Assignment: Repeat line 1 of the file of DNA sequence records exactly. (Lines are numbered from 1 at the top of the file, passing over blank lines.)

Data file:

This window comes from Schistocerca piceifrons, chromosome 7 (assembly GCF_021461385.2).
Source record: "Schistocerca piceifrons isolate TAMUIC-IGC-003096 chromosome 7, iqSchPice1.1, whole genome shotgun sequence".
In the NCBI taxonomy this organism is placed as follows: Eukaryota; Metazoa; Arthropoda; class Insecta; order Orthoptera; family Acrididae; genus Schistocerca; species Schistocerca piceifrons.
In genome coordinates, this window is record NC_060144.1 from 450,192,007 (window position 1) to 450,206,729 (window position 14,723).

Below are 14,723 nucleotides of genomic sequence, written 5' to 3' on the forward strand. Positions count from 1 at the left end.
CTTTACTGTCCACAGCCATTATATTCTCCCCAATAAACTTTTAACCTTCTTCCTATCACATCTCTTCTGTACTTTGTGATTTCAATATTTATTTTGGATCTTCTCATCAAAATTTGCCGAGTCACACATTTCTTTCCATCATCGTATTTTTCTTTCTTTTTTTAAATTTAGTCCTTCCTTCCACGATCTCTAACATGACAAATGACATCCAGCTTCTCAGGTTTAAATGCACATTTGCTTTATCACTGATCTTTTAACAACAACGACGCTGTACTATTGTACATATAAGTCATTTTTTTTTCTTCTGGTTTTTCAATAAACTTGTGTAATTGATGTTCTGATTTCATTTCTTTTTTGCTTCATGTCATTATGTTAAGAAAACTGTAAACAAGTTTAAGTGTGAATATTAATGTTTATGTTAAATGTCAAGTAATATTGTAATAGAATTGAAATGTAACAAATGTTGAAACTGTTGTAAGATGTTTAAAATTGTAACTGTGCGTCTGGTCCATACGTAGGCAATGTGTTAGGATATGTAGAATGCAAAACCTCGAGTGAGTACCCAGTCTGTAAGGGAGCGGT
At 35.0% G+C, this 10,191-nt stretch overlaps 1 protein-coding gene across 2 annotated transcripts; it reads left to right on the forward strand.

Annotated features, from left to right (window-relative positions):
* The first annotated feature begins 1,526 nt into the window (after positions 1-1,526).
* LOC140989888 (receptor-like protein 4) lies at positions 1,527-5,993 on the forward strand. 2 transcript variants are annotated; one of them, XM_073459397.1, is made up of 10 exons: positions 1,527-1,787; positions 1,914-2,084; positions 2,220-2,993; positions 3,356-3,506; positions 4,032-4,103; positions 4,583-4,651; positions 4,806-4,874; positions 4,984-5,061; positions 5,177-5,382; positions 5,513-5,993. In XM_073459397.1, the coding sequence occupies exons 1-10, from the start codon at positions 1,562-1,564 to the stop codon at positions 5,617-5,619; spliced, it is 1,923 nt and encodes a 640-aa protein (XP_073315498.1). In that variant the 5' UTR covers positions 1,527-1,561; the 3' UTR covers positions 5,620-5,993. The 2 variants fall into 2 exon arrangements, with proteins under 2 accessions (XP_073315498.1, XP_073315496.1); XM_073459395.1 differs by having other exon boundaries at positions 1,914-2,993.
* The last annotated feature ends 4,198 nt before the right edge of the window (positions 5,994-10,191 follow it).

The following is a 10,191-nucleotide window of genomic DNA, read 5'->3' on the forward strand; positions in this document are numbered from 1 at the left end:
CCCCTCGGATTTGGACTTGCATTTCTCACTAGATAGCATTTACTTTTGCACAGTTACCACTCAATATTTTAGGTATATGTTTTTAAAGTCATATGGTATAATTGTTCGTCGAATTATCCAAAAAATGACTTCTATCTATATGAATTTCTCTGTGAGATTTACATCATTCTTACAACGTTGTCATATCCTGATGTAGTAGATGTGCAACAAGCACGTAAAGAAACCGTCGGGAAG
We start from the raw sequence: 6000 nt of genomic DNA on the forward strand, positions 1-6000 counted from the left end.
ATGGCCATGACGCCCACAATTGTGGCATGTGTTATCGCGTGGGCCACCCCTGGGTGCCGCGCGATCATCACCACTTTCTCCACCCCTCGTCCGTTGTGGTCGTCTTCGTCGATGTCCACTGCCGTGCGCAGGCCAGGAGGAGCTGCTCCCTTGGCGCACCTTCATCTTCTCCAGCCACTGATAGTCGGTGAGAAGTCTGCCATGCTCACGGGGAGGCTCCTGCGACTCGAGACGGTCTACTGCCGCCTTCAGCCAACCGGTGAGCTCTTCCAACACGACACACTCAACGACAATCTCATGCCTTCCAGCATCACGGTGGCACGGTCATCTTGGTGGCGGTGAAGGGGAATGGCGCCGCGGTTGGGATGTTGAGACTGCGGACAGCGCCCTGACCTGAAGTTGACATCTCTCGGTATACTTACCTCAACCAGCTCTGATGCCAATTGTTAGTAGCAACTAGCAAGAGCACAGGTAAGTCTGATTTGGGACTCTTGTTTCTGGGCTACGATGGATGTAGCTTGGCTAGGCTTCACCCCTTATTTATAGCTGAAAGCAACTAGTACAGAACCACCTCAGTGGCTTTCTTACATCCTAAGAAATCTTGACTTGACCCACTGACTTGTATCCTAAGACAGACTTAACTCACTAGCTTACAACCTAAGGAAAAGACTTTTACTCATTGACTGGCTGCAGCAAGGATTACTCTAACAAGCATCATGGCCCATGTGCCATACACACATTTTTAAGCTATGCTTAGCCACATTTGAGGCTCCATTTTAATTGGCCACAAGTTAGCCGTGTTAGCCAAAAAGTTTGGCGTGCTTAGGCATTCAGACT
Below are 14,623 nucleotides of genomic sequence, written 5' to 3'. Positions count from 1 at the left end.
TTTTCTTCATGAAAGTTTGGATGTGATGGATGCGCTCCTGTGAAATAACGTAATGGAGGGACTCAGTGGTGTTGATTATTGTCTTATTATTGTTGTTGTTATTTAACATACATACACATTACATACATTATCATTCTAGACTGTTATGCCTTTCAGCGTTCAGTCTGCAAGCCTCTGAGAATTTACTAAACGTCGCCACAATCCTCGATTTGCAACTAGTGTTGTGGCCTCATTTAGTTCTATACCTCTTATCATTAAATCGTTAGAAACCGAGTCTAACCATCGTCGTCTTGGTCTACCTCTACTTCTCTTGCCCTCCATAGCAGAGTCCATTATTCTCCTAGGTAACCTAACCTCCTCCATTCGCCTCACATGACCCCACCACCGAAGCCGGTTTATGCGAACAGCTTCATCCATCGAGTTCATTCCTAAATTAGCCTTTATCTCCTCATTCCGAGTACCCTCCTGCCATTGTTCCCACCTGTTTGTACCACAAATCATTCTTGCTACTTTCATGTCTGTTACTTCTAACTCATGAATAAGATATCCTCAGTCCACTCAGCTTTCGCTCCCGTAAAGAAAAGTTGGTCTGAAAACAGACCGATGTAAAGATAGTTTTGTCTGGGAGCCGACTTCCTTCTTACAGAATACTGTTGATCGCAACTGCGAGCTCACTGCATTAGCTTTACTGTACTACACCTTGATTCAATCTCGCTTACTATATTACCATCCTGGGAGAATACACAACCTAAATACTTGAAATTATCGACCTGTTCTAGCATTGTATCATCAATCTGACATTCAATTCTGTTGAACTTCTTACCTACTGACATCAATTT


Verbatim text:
This window comes from Schistocerca piceifrons, chromosome 7 (assembly GCF_021461385.2).